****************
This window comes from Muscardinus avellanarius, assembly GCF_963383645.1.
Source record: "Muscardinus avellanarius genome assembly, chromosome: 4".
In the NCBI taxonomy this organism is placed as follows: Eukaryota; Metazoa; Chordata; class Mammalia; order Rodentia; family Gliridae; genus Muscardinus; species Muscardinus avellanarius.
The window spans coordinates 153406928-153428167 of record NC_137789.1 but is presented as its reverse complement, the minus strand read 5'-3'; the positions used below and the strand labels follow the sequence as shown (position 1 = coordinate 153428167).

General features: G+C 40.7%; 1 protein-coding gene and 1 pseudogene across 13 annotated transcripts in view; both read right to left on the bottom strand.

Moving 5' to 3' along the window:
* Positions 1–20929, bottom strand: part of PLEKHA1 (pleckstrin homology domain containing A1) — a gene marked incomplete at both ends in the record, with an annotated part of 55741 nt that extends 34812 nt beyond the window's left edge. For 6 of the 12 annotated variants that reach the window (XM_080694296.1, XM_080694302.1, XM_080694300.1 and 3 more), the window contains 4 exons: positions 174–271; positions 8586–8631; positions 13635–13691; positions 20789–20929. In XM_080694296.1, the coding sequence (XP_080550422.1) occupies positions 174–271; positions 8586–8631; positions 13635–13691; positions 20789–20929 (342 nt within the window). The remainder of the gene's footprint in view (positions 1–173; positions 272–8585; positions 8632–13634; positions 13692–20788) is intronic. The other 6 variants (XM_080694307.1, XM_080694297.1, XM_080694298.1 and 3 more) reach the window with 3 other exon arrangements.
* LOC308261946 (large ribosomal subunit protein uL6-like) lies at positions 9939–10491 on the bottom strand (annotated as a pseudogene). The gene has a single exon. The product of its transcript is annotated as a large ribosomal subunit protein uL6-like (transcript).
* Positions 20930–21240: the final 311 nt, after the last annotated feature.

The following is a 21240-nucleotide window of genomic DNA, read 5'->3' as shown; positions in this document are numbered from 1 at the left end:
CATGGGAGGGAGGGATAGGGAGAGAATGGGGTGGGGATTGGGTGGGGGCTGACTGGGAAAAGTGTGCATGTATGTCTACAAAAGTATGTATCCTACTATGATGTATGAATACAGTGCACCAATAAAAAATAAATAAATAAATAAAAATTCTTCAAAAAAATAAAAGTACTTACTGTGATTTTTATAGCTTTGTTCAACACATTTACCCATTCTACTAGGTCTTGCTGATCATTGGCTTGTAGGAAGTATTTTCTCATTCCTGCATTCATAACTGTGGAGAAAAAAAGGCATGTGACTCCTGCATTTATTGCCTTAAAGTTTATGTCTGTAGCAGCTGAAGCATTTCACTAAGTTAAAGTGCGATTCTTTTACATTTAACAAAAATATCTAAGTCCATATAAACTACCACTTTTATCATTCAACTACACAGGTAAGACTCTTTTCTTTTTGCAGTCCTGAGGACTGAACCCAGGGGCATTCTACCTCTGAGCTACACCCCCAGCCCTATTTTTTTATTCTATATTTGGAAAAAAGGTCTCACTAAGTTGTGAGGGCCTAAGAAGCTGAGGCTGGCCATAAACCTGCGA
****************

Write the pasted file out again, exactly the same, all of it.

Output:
This window comes from Muscardinus avellanarius, assembly GCF_963383645.1.
Source record: "Muscardinus avellanarius genome assembly, chromosome: 4".
In the NCBI taxonomy this organism is placed as follows: Eukaryota; Metazoa; Chordata; class Mammalia; order Rodentia; family Gliridae; genus Muscardinus; species Muscardinus avellanarius.
The window spans coordinates 153406928-153428167 of record NC_137789.1 but is presented as its reverse complement, the minus strand read 5'-3'; the positions used below and the strand labels follow the sequence as shown (position 1 = coordinate 153428167).

General features: G+C 40.7%; 1 protein-coding gene and 1 pseudogene across 13 annotated transcripts in view; both read right to left on the bottom strand.

Moving 5' to 3' along the window:
* Positions 1–20929, bottom strand: part of PLEKHA1 (pleckstrin homology domain containing A1) — a gene marked incomplete at both ends in the record, with an annotated part of 55741 nt that extends 34812 nt beyond the window's left edge. For 6 of the 12 annotated variants that reach the window (XM_080694296.1, XM_080694302.1, XM_080694300.1 and 3 more), the window contains 4 exons: positions 174–271; positions 8586–8631; positions 13635–13691; positions 20789–20929. In XM_080694296.1, the coding sequence (XP_080550422.1) occupies positions 174–271; positions 8586–8631; positions 13635–13691; positions 20789–20929 (342 nt within the window). The remainder of the gene's footprint in view (positions 1–173; positions 272–8585; positions 8632–13634; positions 13692–20788) is intronic. The other 6 variants (XM_080694307.1, XM_080694297.1, XM_080694298.1 and 3 more) reach the window with 3 other exon arrangements.
* LOC308261946 (large ribosomal subunit protein uL6-like) lies at positions 9939–10491 on the bottom strand (annotated as a pseudogene). The gene has a single exon. The product of its transcript is annotated as a large ribosomal subunit protein uL6-like (transcript).
* Positions 20930–21240: the final 311 nt, after the last annotated feature.

The following is a 21240-nucleotide window of genomic DNA, read 5'->3' as shown; positions in this document are numbered from 1 at the left end:
CATGGGAGGGAGGGATAGGGAGAGAATGGGGTGGGGATTGGGTGGGGGCTGACTGGGAAAAGTGTGCATGTATGTCTACAAAAGTATGTATCCTACTATGATGTATGAATACAGTGCACCAATAAAAAATAAATAAATAAATAAAAATTCTTCAAAAAAATAAAAGTACTTACTGTGATTTTTATAGCTTTGTTCAACACATTTACCCATTCTACTAGGTCTTGCTGATCATTGGCTTGTAGGAAGTATTTTCTCATTCCTGCATTCATAACTGTGGAGAAAAAAAGGCATGTGACTCCTGCATTTATTGCCTTAAAGTTTATGTCTGTAGCAGCTGAAGCATTTCACTAAGTTAAAGTGCGATTCTTTTACATTTAACAAAAATATCTAAGTCCATATAAACTACCACTTTTATCATTCAACTACACAGGTAAGACTCTTTTCTTTTTGCAGTCCTGAGGACTGAACCCAGGGGCATTCTACCTCTGAGCTACACCCCCAGCCCTATTTTTTTATTCTATATTTGGAAAAAAGGTCTCACTAAGTTGTGAGGGCCTAAGAAGCTGAGGCTGGCCATAAACCTGCGA